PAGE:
were increasingly regular sparring partners for positions in Mob Matches,
with a sporting handshake at the end of the race to whomever had finished in
Having returned from Bangkok from a business trip just
before Christmas, I was particularly shocked by the scale of the disaster
and the personal tragedies each loss meant to everyone involved.
To his wife, in the particularly tragic loss of her
husband and children, I would like to extend the same hand in deepest
sympathy, as I did in sportsmanship to John so often in races.
What a sad week it has been. As the tragedy unfolded in
the wake of the tsunami, it has really hit home with the terrible news of
John and his family. On a personal basis, I found John to be a genuine,
friendly and caring family man. We had a couple of kids about the same age
and he was always interested in what was going on in our lives. He as indeed
a proud father who wanted to do the best for his family.
I recall congratulating John on his 2-45 marathon in
Abingdon about 5years ago and his was very modest about it and unassuming
but that was "little John".
Back in the summer of 2003 whilst running around High
Elms, John told me of his plans to move back to Bangkok for a couple of
years so to be near Nims family and then come back to the UK for the kids
secondary education. He was obviously looking forward to it. I expected to
see him appear again on a Weds night this coming summer but that is not to
be, and as we consider the fragility of life, prayer for Nim and Johns
parents that they may find some comfort in their time of distress.
I'm so sorry to hear about John & his family, its
absolutely tragic, what we've all heard about in the past 2 weeks, but this
now brings it close to home.
He was a kind, quiet, gentle, unspoken man, of few
words, he had done very well in those handicap races and I'm sure managed to
get quite a few points in the mob matches.
I remember him very well; joining us rowdy lot at our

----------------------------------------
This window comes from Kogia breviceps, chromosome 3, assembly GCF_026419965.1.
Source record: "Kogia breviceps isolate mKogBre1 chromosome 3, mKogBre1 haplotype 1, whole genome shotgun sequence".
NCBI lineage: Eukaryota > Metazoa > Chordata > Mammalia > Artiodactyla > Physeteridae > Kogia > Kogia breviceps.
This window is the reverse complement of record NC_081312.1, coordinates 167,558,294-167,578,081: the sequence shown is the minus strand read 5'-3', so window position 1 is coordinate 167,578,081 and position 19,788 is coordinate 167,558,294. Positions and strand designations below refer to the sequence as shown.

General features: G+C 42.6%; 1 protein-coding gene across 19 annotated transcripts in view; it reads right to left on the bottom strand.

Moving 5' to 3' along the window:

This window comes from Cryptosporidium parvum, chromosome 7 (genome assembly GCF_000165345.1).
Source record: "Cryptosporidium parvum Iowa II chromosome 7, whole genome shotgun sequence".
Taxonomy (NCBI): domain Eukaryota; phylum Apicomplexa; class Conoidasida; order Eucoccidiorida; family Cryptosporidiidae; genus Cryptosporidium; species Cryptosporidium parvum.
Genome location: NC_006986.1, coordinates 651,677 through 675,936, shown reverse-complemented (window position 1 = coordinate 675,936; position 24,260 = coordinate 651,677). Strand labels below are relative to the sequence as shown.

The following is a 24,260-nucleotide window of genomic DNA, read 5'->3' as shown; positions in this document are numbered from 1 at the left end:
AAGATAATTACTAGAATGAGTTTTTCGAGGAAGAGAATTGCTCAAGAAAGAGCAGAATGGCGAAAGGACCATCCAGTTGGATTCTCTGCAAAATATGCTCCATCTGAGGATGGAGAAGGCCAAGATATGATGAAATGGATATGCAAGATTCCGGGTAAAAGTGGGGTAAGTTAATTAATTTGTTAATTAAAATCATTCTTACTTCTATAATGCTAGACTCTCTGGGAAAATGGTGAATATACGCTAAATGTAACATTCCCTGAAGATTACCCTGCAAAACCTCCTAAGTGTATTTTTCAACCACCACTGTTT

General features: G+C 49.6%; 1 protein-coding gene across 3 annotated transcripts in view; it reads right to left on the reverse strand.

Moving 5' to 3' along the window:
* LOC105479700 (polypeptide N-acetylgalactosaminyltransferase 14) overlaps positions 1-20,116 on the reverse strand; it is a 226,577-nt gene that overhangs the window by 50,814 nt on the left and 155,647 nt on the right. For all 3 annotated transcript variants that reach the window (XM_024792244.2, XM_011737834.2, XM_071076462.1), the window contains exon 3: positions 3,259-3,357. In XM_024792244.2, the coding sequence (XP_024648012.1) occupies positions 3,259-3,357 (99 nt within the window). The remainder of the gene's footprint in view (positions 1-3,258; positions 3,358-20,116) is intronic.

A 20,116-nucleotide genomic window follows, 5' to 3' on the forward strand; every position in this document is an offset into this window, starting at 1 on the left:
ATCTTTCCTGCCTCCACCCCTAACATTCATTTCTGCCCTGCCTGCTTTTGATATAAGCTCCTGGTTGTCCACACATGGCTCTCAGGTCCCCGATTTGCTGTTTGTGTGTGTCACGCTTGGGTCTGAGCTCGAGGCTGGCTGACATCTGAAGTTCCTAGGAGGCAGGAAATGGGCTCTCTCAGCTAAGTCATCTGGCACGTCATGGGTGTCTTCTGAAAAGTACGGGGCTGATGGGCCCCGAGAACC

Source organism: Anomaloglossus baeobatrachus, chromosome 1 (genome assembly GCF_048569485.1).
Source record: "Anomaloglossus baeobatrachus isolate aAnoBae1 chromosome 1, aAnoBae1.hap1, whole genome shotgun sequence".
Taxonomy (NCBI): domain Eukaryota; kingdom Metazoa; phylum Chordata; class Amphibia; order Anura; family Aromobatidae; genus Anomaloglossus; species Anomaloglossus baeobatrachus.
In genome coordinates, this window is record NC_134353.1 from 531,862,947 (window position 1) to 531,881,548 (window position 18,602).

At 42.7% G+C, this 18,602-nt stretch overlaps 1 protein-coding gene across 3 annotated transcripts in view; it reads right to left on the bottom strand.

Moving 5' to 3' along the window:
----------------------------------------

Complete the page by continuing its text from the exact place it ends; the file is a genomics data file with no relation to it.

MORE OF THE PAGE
corner table and feel so sorry for his wife and how she's been left without
him or their children.
He spoke to me with great encouragement & support
during the early days of my little baby girl Grace, saying that he lived for
his wife & children and all that they meant to him.
Our thoughts are with his wife & can only hope for her
sake that there will be some news.
I read in today's Times - page 11 - that John Hoy, a club
member, is missing in Thailand. The report says a son and daughter are
confirmed dead and John and another son are missing leaving only his Thai
wife as surviving. John worked for the International Development Dept and
had been based in Bangkok for a couple of years. John was a regular member
of the Wednesday nighters 'farts' group.
try through contacts at DFID in London to get more info.
I have made contact with someone in DFID Uk who is
collecting messages of condolence. I shall get a card which I shall bring to
Committee on Monday and next Wednesday for members to sign. Both the Metro
and the Independent feature pictures of John and his family.
I do not know if you have seen the Independent today, but
their front page spread carries the sad news that John Hoy is missing,
presumed killed by the Tsunami. It's a tragic tale with only his wife, Nim,
known to survive. His two youngest children are already confirmed dead and
his oldest child is missing along with John.
I am sorry to be the bearer of this news. As you know,
John was a regular Wednesday nighter until he moved to the Far East to work.
I am particularly saddened because he was a member of the "Farts" and was so
popular with everyone at the club with whom he came into contact.
These photos are from Pat Calnan